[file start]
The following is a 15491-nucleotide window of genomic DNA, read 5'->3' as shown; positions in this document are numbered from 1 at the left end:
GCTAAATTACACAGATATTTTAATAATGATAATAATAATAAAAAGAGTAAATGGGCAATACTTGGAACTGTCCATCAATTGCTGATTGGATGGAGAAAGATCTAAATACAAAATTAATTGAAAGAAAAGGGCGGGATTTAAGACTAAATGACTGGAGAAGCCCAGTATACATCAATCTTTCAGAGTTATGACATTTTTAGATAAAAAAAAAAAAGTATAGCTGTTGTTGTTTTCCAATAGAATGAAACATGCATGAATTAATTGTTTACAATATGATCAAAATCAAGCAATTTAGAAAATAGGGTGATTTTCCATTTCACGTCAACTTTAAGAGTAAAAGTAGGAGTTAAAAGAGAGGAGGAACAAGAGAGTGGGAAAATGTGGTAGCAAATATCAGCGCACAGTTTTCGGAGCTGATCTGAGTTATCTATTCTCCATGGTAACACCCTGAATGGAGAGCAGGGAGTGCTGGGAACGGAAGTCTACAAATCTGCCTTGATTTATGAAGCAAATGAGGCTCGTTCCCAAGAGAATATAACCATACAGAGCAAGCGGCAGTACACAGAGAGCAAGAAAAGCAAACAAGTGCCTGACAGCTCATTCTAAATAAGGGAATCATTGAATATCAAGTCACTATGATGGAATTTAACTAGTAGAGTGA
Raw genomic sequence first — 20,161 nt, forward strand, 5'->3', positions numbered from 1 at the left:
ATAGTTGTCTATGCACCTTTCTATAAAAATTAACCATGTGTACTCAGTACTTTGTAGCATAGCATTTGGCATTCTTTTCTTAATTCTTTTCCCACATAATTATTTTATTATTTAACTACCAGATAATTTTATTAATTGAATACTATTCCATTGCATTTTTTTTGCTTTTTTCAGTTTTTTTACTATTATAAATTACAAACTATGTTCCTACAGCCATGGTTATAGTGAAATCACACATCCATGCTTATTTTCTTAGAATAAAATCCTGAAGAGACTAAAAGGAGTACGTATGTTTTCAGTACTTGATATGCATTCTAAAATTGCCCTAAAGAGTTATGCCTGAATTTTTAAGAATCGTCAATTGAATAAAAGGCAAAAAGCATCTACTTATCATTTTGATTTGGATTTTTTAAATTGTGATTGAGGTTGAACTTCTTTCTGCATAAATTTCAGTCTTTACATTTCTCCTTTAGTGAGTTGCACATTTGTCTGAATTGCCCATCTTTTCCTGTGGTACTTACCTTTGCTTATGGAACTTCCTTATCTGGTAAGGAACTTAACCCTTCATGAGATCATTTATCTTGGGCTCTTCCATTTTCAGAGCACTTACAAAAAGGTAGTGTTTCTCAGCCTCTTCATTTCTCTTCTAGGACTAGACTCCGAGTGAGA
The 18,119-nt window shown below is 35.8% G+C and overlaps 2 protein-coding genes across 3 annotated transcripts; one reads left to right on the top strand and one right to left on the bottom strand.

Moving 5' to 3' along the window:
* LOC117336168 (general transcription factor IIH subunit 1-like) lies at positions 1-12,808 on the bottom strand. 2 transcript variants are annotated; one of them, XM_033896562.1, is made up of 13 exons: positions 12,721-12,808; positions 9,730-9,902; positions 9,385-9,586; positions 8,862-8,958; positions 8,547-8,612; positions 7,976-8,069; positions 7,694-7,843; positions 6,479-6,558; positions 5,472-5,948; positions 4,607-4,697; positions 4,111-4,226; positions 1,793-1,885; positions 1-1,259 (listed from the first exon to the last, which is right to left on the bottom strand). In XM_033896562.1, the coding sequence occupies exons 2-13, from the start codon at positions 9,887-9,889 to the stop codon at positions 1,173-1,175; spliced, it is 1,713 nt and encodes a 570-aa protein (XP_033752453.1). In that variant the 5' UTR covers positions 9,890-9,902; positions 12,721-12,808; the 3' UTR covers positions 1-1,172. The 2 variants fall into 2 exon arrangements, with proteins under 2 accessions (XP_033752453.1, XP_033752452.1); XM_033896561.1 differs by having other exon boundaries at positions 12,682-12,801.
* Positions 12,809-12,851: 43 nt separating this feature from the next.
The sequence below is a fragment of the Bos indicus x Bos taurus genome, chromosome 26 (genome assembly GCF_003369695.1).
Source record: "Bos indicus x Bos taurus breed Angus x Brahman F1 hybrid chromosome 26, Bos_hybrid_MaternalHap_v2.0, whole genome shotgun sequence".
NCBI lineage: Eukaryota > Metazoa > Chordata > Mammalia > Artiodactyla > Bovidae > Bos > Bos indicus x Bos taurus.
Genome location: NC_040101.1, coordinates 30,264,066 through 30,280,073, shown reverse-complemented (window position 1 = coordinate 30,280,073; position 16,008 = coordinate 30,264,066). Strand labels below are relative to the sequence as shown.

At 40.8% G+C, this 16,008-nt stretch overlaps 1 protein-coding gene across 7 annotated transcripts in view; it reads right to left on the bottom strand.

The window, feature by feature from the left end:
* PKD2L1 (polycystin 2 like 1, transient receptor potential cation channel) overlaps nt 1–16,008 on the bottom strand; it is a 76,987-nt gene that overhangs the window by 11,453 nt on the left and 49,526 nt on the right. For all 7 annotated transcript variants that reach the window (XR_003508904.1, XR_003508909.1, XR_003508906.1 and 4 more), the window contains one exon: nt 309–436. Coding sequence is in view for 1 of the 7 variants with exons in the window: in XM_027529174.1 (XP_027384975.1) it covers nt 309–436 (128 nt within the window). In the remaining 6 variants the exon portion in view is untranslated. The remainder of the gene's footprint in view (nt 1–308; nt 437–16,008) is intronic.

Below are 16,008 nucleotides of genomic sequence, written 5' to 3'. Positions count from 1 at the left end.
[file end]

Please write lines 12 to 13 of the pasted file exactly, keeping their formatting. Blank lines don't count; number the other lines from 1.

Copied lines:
Genome location: NC_040101.1, coordinates 30,264,066 through 30,280,073, shown reverse-complemented (window position 1 = coordinate 30,280,073; position 16,008 = coordinate 30,264,066). Strand labels below are relative to the sequence as shown.

At 40.8% G+C, this 16,008-nt stretch overlaps 1 protein-coding gene across 7 annotated transcripts in view; it reads right to left on the bottom strand.